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This is your easy-to-use Puke Wehewehe (Hawaiian language dictionary) online! Use this resource to translate ʻōlelo Hawaiʻi (Hawaiian) to English and vice versa, as well as to look up place names and legal terms online. Hosted via www.ulukau.org
Here is a collection of Hawaiian place names. The Hawaiian place names can be retrieved by word search, by browsing the collection, or by looking at the list of names. We recommend you first read the introduction, which explains the collection's purpose and method of construction, and also contains a wealth of information in its appendices.
Traditionally, each island in the Hawaiian archipelago was organized and named by land divisions. As is seen in the above map, the way it was divided looked similar to how you might split up a pie or a pizza. When conducting land research in Hawaiʻi, it is critical to know the traditional terminology used to divide the islands.
Ahupuaʻa = Land division, generally (but not always) running from the mountain to the sea (e.g. Waiawa, Lualualei)
ʻIli = Land division, usually (but not always) a subdivision of an ahupuaʻa(e.g. Maʻili, Kūhiawaho)
The map above comes from the source Ava Konohiki which is a great place to learn more about land divisions and see examples across Oʻahu and some of the other islands in the Hawaiian archipelago. This is also a resource you can use to find the names of other land divisions that you might be researching.
The purpose of Ulukau, the Hawaiian Electronic Library, is to make these resources available for the use, teaching, and revitalization of the Hawaiian language and for a broader and deeper understanding of Hawaiʻi.
The Office of Hawaiian Affairs’ (OHA’s) Papakilo Database, is the ongoing development of a cutting edge and comprehensive “Database of Databases” consisting of varied collections of data pertaining to historically and culturally significant places, events, and documents in Hawai'i’s history. This online repository of data will greatly increase OHA’s ability to preserve and perpetuate cultural and historical information and practices, thus providing an invaluable resource to educate other regulatory agencies, OHA’s Native Hawaiian beneficiaries, and the general public.
OHA’s Kipuka Database is a geographical information system (GIS) that utilizes the latest mapping technologies to provide a window into native Hawaiian land, culture and history. Kipuka links historic data sets to geographic locations reinforcing the concept of information embedded in the ‘aina (land), encoded in the wahi inoa (place name). The foundation of Kipuka is the traditional land system, mokupuni divided into moku, ahupua‘a, ili and kuleana.
ʻŌiwi Television produces top-quality documentaries, news and multimedia content from a uniquely Hawaiian perspective. The wisdom, beauty and power of Hawai‘i are the backdrop to the most important and interesting narratives of our generation. Founded by Nāʻālehu Anthony, Keoni Lee, and Amy Kalili, this next generation of Native Hawaiian storytellers aim to tell the stories of our land and our people.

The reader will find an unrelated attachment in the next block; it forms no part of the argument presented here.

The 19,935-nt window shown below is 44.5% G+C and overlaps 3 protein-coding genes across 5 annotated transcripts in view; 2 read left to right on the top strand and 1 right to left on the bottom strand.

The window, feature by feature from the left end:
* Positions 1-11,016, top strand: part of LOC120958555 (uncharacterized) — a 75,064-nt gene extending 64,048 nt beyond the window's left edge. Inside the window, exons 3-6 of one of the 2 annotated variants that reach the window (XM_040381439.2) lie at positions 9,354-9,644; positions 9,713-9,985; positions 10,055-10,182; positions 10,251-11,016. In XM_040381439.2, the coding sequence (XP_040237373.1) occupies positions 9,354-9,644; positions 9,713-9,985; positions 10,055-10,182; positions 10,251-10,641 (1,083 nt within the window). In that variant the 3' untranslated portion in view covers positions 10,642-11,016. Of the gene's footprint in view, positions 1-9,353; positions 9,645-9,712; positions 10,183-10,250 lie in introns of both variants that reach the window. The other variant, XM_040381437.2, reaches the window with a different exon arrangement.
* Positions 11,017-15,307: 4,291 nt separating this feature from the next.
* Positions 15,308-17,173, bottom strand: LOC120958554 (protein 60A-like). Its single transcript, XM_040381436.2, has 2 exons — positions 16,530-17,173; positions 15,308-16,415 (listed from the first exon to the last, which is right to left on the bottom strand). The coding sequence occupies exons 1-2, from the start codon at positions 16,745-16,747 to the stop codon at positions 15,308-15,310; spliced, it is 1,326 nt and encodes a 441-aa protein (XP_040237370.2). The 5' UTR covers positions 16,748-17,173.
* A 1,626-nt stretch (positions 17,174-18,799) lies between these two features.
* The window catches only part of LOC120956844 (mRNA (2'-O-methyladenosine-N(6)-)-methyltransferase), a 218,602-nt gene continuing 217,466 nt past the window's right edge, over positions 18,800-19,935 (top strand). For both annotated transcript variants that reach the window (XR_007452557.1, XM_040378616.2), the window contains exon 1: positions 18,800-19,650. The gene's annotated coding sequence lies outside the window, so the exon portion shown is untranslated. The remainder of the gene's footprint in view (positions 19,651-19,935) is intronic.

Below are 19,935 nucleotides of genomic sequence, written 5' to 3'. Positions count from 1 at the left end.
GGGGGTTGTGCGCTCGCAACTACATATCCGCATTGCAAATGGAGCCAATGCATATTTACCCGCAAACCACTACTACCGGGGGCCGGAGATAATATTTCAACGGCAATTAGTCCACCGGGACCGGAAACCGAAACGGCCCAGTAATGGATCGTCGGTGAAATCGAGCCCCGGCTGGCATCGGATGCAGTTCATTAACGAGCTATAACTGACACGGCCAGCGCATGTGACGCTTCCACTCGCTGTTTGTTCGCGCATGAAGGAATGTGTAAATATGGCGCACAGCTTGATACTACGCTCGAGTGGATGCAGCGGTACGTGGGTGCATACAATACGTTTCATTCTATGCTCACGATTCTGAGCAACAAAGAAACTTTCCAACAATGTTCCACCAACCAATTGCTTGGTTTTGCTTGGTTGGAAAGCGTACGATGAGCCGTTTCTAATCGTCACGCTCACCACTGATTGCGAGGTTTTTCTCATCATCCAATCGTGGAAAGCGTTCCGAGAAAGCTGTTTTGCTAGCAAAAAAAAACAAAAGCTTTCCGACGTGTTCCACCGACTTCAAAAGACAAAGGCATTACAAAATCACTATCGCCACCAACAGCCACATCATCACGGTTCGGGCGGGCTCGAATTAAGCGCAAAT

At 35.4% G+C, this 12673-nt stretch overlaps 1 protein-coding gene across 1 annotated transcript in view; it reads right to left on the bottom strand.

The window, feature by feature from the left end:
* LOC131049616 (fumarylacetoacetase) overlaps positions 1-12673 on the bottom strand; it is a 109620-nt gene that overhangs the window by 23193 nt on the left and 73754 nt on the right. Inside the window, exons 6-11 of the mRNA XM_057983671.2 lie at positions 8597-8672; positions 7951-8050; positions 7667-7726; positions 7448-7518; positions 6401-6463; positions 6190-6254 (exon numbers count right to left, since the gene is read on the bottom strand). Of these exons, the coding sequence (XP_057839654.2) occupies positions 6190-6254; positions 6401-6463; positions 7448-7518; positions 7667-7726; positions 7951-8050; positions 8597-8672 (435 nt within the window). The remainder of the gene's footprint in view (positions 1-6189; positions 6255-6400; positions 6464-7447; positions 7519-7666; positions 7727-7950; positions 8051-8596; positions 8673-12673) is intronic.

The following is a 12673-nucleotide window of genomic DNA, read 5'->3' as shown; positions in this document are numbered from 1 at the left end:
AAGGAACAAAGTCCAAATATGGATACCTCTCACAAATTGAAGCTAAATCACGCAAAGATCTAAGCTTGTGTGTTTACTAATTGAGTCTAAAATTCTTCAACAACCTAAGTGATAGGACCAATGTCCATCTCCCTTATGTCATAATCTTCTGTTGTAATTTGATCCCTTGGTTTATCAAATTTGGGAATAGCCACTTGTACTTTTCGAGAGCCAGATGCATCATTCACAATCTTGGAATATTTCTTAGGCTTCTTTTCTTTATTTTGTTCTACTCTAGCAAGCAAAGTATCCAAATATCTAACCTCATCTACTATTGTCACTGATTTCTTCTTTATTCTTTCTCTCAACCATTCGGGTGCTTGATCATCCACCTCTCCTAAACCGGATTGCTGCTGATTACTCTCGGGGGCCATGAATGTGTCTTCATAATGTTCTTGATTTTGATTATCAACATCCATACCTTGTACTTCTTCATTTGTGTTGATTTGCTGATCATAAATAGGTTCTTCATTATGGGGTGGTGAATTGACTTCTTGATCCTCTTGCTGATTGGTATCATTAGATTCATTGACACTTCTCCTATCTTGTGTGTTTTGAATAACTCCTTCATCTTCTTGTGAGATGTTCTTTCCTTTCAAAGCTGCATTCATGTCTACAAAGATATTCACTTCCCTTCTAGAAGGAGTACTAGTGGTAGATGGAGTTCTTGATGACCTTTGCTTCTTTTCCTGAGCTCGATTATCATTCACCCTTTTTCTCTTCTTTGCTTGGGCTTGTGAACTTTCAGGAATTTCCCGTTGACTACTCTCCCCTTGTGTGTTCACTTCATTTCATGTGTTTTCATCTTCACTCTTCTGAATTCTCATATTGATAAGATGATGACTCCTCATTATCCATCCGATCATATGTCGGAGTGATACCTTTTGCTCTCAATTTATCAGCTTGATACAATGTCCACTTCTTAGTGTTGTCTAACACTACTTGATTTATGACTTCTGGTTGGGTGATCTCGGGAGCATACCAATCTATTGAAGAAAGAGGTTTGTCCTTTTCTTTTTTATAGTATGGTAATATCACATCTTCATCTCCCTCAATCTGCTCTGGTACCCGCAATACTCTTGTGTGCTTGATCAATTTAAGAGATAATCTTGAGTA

An important contribution to scholarship in the fields of natural resource management, geography, Indigenous Studies, and Hawaiian Studies, Kaiāulu is also a skillfully written and deeply personal tribute to a community based not on ownership, but reciprocity, responsibility, and caring for the places that shape and sustain us all.
The fresh voices gathered in this book share their inspiring work and ideas for creating value, addressing a wide range of topics: community health, agriculture, public education, local business, energy, gender, rural lifestyles, sacred community, activism, storytelling, mo'olelo, migration, voyaging, visual art, music, and the ʻāina we continue to love and mālama.
This volume brings together a collection of papers from a diverse field of international scholars exploring the multiple ways that East Timorese communities are making and remaking their connections to land and places of ancestral significance.
"Old Maps Online" is a web portal that allows users to search for historical maps available in digital form online. With a simple keyword search or by zooming the homepage world map to a desired location, the user can view maps from multiple online collections including the British Library, the David Rumsey Map Collection, the Harvard Library Map Collection, the New York Library map division and many others.
The Office of Hawaiian Affairs’ (OHA) Native Hawaiian Data Book is an effort initiated in 1994. The data book is produced as a response to OHA’s fiduciary obligation as written in Hawai‘i Revised Statute (HRS), Chapter 10. The statutes calls for compiling “basic demographic data on native Hawaiians and Hawaiians” and to identify “the physical, sociological, psychological, and economic needs of native Hawaiians and Hawaiians.” [HRS, Chapter 10, § 10–6(1)].
The Hawai'i State Data Center (HSDC) is an officially designated source of Census Bureau data for the State of Hawai'i. It distributes U.S. Census Bureau data on Hawaiʻi, and creates resources to answer frequently asked questions and to interpret census data.
The indexes were prepared by Hawaiʻi State Archives staff, and the information contained therein was extracted from a variety of records with genealogical information preserved by the Archives. The records found within this index can be found at the Hawaiʻi State Archives: Marriage Records (1826- 1929), Court Records, and Citizenship.